end

-- eight directions, 30 tokens
directions={-1,0,1}
for x in all(directions) do
 for y in all(directions) do
  if x!=0 or y!=0 then
   --
  end
 end
end

Why not use trigonometry?

-- four directions, 16 tokens
for i=0,1,0.25 do
 local x,y=cos(i),sin(i)
end

-- eight directions, 24 tokens
for i=0.125,1,0.125 do
 local x,y=flr(cos(i)+.5),flr(sin(i)+.5)
end
P#62065 2019-02-19 10:00 ( Edited 2019-02-19 10:14)

Cart [#lighthouse-0#] | Code | 2019-02-01 | License: CC4-BY-NC-SA | Embed

A tweetcart I made to teach myself what sin() and cos() actually do. I never took trigonometry.

P#61430 2019-02-01 09:54 ( Edited 2019-02-01 09:56)

Cart [#picochallenge-0#] | Code | 2019-02-01 | License: CC4-BY-NC-SA | Embed
2

A demake of my game Patrick's Cyberpunk Challenge for the TweetTweetJam.

The object of the game is to move Patrick the Leprechaun around the board and remove all 28 squares. Squares with special symbols will remove extra squares:

Move Patrick to a square using the arrow keys. Note that you can (and sometimes must) move diagonally by pressing two arrow keys simultaneously.

Puzzles might be impossible to solve, and the game doesn't recognize if you win or lose. If the screen is empty except for Patrick, you win! If you have no legal moves, you lose and must restart the game manually.

Source code:

poke(24364,3)x="웃"v="▥"h="▤"b={}for i=1,36 do b[i]=i%9<2 and""or"█"end for i in all{"⬆️","➡️",h,"⬅️","⬇️",v,x}do repeat f=1+flr(rnd(36))until b[f]!=""b[f]=i
if(i==x)p=f
end::_::t=btnp cls()for i=0,35 do
k=b[i+1]
?k,i%9*8,6*flr(i/9)+20,k==x and 11 or 7
end b[p]=""q=p
if(t(0))q-=1
if(t(1))q+=1
if(t(2))q-=9
if(t(3))q+=9
if(b[q]and#b[q]>0)p=q t=b[p]
if(t=="⬆️"or t==v)b[p-10]=""b[p-9]=""b[p-8]=""
if(t=="⬇️"or t==v)b[p+10]=""b[p+9]=""b[p+8]=""
if(t=="⬅️"or t==h)b[p-10]=""b[p-1]=""b[p+8]=""
if(t=="➡️"or t==h)b[p+10]=""b[p+1]=""b[p-8]=""
b[p]=x flip()goto _

"Unminified" source code:

--patrick's picochallenge
--by tobiasvl

--use 64x64 resolution
poke(0x5f2c,3)

--generate a blank board of
--empty █ tiles
board={}
--the board is 7x4, but we
--represent it as a one-
--dimensional table. we also
--represent it as 36 tiles, ie
--a 9x4 grid, with two columns
--of "" on each end, so ⬅️➡️▤▥
--tiles don't wrap around when
--they destroy adjacent tiles.
for i=1,36 do
  if i%9<2 then
    --first and last column
    board[i]=""
  else
    board[i]="█"
  end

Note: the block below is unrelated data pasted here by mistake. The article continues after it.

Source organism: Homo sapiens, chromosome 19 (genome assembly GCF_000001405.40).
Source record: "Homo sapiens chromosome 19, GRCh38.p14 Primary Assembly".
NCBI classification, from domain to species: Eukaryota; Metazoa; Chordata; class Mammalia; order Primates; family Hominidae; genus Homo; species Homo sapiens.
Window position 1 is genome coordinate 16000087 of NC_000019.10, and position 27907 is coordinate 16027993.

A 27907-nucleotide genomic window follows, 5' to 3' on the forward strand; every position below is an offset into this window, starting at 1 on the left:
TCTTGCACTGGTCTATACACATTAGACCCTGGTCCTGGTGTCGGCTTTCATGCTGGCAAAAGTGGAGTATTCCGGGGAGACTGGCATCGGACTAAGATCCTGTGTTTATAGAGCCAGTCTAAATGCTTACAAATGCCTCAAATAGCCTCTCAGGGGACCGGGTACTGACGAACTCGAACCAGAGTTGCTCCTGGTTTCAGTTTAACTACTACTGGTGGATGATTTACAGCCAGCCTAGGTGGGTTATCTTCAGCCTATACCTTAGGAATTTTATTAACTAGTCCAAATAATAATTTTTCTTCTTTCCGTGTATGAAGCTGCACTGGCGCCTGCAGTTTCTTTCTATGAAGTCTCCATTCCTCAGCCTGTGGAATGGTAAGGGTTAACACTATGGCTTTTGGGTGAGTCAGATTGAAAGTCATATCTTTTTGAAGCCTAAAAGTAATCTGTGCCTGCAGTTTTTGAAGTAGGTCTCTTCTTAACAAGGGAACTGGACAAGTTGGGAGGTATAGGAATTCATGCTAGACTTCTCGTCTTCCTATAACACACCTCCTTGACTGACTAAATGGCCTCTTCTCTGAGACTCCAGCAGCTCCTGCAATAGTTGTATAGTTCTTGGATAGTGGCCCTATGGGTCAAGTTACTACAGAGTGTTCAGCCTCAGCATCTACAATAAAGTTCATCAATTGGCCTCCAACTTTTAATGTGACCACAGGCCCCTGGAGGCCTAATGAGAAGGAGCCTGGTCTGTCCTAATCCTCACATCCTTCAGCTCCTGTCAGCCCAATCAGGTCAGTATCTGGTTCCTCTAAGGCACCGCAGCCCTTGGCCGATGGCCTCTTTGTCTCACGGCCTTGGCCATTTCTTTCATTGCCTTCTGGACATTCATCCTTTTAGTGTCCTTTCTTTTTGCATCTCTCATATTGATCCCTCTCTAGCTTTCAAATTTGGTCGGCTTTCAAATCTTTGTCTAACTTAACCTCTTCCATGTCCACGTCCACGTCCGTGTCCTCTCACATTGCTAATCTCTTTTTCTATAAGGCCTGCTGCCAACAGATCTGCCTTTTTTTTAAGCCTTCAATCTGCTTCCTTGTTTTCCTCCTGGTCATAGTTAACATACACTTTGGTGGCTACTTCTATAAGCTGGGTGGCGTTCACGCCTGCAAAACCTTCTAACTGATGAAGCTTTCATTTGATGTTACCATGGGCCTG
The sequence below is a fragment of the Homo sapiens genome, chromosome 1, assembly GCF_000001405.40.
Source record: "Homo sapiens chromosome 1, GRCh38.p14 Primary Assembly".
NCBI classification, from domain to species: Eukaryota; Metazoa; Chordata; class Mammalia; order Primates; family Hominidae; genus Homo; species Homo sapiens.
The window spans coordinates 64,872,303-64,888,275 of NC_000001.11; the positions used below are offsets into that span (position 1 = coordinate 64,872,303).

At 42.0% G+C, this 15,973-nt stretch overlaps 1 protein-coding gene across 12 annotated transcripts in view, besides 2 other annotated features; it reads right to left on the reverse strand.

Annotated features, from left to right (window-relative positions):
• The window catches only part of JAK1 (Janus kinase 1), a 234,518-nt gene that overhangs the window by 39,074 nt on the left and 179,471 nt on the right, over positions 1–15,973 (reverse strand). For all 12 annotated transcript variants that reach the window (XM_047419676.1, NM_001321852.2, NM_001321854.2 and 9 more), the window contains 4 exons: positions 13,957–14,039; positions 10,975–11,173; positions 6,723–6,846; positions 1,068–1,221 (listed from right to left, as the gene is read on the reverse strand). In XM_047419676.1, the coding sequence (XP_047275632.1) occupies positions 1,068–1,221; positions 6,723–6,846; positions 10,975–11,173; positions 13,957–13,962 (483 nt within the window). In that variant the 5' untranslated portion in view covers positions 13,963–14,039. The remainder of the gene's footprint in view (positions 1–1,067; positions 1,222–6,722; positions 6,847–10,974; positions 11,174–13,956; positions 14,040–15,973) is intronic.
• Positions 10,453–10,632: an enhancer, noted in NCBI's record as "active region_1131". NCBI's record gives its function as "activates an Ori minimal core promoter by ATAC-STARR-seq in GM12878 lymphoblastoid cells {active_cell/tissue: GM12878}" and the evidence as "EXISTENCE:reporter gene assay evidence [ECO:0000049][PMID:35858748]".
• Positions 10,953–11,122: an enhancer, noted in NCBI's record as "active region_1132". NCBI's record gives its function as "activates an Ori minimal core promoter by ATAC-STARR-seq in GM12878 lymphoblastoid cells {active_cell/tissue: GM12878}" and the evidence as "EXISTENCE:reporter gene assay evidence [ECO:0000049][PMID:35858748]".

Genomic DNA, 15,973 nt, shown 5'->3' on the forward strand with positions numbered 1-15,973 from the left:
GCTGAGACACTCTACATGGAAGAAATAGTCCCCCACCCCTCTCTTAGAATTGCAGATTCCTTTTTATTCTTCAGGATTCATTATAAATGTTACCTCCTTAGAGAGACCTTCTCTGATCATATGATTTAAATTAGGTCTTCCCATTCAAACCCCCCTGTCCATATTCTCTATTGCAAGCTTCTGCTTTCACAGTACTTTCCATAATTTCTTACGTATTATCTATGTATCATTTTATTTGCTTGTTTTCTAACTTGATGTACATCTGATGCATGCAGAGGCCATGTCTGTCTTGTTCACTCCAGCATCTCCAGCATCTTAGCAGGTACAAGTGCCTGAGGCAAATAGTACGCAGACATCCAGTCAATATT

end

--populate the board with tiles
--and the player's starting tile
tiles={"⬆️","➡️","▤","⬅️","⬇️","▥","웃"}
for i in all(tiles) do
  --find a random tile which is
  --not in the "invisible" outer
  --columns
  repeat
    position=1+flr(rnd(36))
  until board[position]!=""
  board[position]=i
  --remember the player
  if (i=="웃") player=position
end

--game loop
::_::
cls()

--print the board
--here's the only obfuscation i
--left in: here i loop from
--0 to 35, instead of 1 to 36,
--because then i only need to
--do i+1 once instead of i-1
--twice.
for i=0,35 do
  local tile=board[i+1]
  --the player is green
  if tile=="웃" then
    color(11)
  else
    color(7)
  end
  --properly centering the board
  --takes up too many characters
  --so just an approximation
  print(tile,i%9*8,6*flr(i/9)+20)
end

--erase the player character
--and destroy the tile
board[player]=""
--remember the player's position
new_player=player

--move the player's position if
--an arrow key is pressed
if (btnp(⬅️)) new_player-=1
if (btnp(➡️)) new_player+=1
if (btnp(⬆️)) new_player-=9
if (btnp(⬇️)) new_player+=9

--if we're still inside the
--board proper, ie the tile isn't
--nil (outside the board) or ""
--(the border columns), make
--that the new position.
if board[new_player] and board[new_player]!="" then
  player=new_player
  tile=board[player]
end

--if the player lands on one of
--the special tiles, destroy
--adjacent tiles
if tile=="⬆️" or tile=="▥" then
  --destroy three tiles above
  board[player-10]=""
  board[player-9]=""
  board[player-8]=""
end
if tile=="⬇️" or tile=="▥" then
  --destroy three tiles below
  board[player+10]=""
  board[player+9]=""
  board[player+8]=""
end
if tile=="⬅️" or tile=="▤" then
  --destroy three tiles left
  board[player-10]=""
  board[player-1]=""
  board[player+8]=""
end
if tile=="➡️" or tile=="▤" then
  --destroy three tiles right
  board[player+10]=""
  board[player+1]=""
  board[player-8]=""
end

--put the player in the new
--(or old!) position
board[player]="웃"

--loop
flip()
goto _
P#61429 2019-02-01 08:53 ( Edited 2019-02-01 08:57)

Not a big problem, but probably easy to fix.

If you're in the sprite editor and press Alt+Left to go to the code editor, the cursor will move one space to the left.

The same happens if you're in the music editor and press Alt+Right; the cursor will move to the right.

P#61418 2019-01-31 23:26

Here's a strange bug I found. If you write something like this in the code editor:

rectfill(0,0,5,5)

and you search for 0 with CTRL+F, it will highlight the first 0. If you then press CTRL+G, however, it will fail to find the second one. The same goes for the 5.

From my testing, this seems to only happen with every other occurence. If you search for 0 here:

rectfill(0,0,0,0)

then CTRL+G will only highlight the first and the third argument.